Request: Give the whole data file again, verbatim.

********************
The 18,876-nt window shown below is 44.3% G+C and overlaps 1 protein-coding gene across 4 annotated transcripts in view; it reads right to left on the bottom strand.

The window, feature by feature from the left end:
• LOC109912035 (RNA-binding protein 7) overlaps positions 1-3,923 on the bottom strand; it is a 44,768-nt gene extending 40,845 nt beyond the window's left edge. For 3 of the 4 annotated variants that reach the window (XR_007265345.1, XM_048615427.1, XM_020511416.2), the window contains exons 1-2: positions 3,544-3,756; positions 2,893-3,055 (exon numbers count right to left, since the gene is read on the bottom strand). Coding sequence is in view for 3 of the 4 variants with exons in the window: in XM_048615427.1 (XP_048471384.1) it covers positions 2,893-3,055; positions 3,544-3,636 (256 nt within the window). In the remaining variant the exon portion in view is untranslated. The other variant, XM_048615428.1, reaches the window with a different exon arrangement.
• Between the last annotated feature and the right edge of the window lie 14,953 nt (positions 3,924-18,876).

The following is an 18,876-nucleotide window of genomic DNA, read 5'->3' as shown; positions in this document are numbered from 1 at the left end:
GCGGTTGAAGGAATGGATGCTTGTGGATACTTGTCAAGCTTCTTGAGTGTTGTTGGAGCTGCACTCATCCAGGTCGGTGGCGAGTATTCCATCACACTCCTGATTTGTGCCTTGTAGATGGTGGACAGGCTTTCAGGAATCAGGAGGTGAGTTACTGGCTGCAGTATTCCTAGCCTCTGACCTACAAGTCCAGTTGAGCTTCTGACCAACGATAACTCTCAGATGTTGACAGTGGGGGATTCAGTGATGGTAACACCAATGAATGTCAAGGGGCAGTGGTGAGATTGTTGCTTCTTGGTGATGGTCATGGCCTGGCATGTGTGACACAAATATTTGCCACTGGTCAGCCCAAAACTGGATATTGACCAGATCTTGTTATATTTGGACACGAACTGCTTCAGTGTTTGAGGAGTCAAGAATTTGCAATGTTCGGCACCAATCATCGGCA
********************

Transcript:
The 18,876-nt window shown below is 44.3% G+C and overlaps 1 protein-coding gene across 4 annotated transcripts in view; it reads right to left on the bottom strand.

The window, feature by feature from the left end:
• LOC109912035 (RNA-binding protein 7) overlaps positions 1-3,923 on the bottom strand; it is a 44,768-nt gene extending 40,845 nt beyond the window's left edge. For 3 of the 4 annotated variants that reach the window (XR_007265345.1, XM_048615427.1, XM_020511416.2), the window contains exons 1-2: positions 3,544-3,756; positions 2,893-3,055 (exon numbers count right to left, since the gene is read on the bottom strand). Coding sequence is in view for 3 of the 4 variants with exons in the window: in XM_048615427.1 (XP_048471384.1) it covers positions 2,893-3,055; positions 3,544-3,636 (256 nt within the window). In the remaining variant the exon portion in view is untranslated. The other variant, XM_048615428.1, reaches the window with a different exon arrangement.
• Between the last annotated feature and the right edge of the window lie 14,953 nt (positions 3,924-18,876).

The following is an 18,876-nucleotide window of genomic DNA, read 5'->3' as shown; positions in this document are numbered from 1 at the left end:
GCGGTTGAAGGAATGGATGCTTGTGGATACTTGTCAAGCTTCTTGAGTGTTGTTGGAGCTGCACTCATCCAGGTCGGTGGCGAGTATTCCATCACACTCCTGATTTGTGCCTTGTAGATGGTGGACAGGCTTTCAGGAATCAGGAGGTGAGTTACTGGCTGCAGTATTCCTAGCCTCTGACCTACAAGTCCAGTTGAGCTTCTGACCAACGATAACTCTCAGATGTTGACAGTGGGGGATTCAGTGATGGTAACACCAATGAATGTCAAGGGGCAGTGGTGAGATTGTTGCTTCTTGGTGATGGTCATGGCCTGGCATGTGTGACACAAATATTTGCCACTGGTCAGCCCAAAACTGGATATTGACCAGATCTTGTTATATTTGGACACGAACTGCTTCAGTGTTTGAGGAGTCAAGAATTTGCAATGTTCGGCACCAATCATCGGCA